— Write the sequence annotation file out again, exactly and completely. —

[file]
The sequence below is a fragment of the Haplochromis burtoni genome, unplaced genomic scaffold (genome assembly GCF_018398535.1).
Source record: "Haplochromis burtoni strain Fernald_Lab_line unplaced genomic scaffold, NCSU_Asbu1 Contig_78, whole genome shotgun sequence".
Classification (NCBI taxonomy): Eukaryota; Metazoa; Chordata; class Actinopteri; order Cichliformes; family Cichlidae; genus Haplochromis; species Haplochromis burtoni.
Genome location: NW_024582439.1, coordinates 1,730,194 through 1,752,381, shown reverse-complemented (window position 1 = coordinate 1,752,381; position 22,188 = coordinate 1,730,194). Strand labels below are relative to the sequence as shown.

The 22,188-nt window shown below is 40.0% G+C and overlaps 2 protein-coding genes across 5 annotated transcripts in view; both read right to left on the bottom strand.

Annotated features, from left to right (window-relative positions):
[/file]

The sequence below is a fragment of the Haplochromis burtoni genome, unplaced genomic scaffold (genome assembly GCF_018398535.1).
Source record: "Haplochromis burtoni strain Fernald_Lab_line unplaced genomic scaffold, NCSU_Asbu1 Contig_78, whole genome shotgun sequence".
Classification (NCBI taxonomy): Eukaryota; Metazoa; Chordata; class Actinopteri; order Cichliformes; family Cichlidae; genus Haplochromis; species Haplochromis burtoni.
Genome location: NW_024582439.1, coordinates 1,730,194 through 1,752,381, shown reverse-complemented (window position 1 = coordinate 1,752,381; position 22,188 = coordinate 1,730,194). Strand labels below are relative to the sequence as shown.

The 22,188-nt window shown below is 40.0% G+C and overlaps 2 protein-coding genes across 5 annotated transcripts in view; both read right to left on the bottom strand.

Annotated features, from left to right (window-relative positions):